Russian consumer in starring role as film-going hits new heights

By bne IntelliNews December 13, 2010

Tim Gosling in Moscow -

Russia's film distribution market grew by up to 40% in 2010 to finally breach the $1bn revenue threshold, becoming the fifth biggest in the world, according to the website The news is yet another sign of the healthy growth in Russian consumer spending.

Analysts are still calculating the final figures for the year - the Russia and CIS box office year runs from December 1 to November 30 - but the website said at the end of November that it's expected to total around $1.05bn. Russian distributors dominate the Commonwealth of Independent States space, whilst Russian revenue accounts for around 97% of the total. The numbers do not include Ukraine, which is not a member of the CIS.

The data represent a strong recovery from last year, when receipts retreated to $736m from $831m in 2008. That said, the rouble's rapid fall that year played a significant role, and according to analysts at Nevafilm, local currency box office revenues still grew 13%.

The news offers another illustration of the strength of the Russian consumer, both through the crisis and as the recovery builds momentum. Whilst the global economic crisis softened consumer spending, the damage was far from critical. For the most part, it was the corporations that bore the brunt, whilst average Russians merely tightened their belts a little.

Since the start of 2010, they've been loosening them once more - a factor that investors are increasingly recognising. Russian consumer names such as supermarket chain X5 have remained confident, which finally closed a $1.7bn acquisition of the Kopeika grocery chain in December. The generous premium that PepsiCo paid for its $5.4bn acquisition of Wimm-Bill-Dann also in December, and the extremely strong IPO performance from in November, prove that foreign heads are also being turned at last.

Little wonder, say analysts, as these firms are being forced to hunt for growth abroad in the face of stagnation in their home markets. Goldman Sachs' Jim O'Neill in December called the consumer in the Bric nations, "the key investment of our lifetime."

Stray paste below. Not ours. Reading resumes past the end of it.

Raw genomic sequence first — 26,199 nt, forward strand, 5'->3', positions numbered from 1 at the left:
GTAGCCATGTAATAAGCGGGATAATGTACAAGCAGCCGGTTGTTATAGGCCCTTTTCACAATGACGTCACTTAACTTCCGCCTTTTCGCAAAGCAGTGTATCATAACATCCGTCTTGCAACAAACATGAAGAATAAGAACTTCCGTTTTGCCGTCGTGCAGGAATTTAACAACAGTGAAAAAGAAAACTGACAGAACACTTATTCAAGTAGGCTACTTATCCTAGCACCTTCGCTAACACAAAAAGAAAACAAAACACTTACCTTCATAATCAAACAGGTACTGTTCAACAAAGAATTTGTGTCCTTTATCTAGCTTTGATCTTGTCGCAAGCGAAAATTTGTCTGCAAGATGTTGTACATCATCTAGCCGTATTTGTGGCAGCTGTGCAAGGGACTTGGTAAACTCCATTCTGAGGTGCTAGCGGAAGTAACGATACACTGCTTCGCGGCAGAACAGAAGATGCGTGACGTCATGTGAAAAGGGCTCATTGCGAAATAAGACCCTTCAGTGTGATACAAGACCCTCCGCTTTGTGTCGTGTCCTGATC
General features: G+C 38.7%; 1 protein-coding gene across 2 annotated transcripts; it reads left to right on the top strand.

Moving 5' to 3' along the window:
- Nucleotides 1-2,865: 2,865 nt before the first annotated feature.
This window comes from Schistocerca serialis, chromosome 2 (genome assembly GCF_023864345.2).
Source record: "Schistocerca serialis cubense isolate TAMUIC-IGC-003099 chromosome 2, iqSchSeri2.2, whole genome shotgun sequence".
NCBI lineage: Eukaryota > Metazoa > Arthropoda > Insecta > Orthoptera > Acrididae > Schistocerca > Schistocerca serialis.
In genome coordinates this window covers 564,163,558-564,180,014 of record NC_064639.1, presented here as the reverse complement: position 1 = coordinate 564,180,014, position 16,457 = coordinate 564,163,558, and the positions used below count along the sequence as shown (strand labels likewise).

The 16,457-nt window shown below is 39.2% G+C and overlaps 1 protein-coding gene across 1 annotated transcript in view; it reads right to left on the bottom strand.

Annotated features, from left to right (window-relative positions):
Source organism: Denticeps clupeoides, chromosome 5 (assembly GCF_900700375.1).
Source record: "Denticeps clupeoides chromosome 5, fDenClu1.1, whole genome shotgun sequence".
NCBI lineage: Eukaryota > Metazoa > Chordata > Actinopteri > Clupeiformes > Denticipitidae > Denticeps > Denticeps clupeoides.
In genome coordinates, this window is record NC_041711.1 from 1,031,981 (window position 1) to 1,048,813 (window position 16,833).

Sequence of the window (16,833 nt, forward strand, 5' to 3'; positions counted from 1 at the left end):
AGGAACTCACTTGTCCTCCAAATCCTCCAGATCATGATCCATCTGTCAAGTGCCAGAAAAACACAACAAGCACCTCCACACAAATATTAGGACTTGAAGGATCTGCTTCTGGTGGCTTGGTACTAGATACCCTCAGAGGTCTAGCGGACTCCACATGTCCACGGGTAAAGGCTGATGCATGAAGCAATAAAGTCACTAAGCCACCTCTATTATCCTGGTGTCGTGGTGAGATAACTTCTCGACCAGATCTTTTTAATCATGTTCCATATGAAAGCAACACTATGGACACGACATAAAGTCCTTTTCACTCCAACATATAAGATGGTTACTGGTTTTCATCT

On the back of that, the Russian consumer is spending more on entertainment. PricewaterhouseCoopers forecasts in its report, "Global Entertainment & Media Outlook 2010-2014", that the Russian entertainment and media (E&M) market will expand at a compound annual growth rate of 9.3%.

Paying for quality

Perhaps the key point in the box office numbers is that the Russian consumer appears increasingly willing to pay more for better quality facilities. By far the biggest factor in the film market's growth was higher ticket prices. Through the year, cinema audience numbers only actually increased by 14.9%.

This trend should help PwC's forecast that the Russian box office will continue to grow at a similar rate to the overall E&M rate, to the point where it will account for 63% of the total receipt growth in all CEE countries, and peak at $1.78bn by 2014.

The spanner in the works, however, is the devastating effects of the crisis on real estate development, which looks likely to slow growth.

Modern multiplexes are the biggest driver of the move to quality and consequent rise in ticket prices, with more than half of Russia's modern screens now housed in retail and entertainment developments. These modern screens have benefited as Hollywood blockbusters such as Avatar and Shrek Forever After demanded 3D presentation.

According to Nevafil, the share of multiplexes in the total number of modern screens in Russia was until recently increasing at a rate of at least 30% per year, but by mid-2010 this figure fell for the first time to 23.8%. However, the worst effects of the crisis on development aren't expected until the second half of 2011.

Looking at the longer term, that seems likely to prove little more than a temporary irritation, with developers already trying to get new projects off the ground to take advantage of the coming supply shortfall. Given the momentum in box office revenues, multiplexes appear bound to remain keen anchor tenants for malls.

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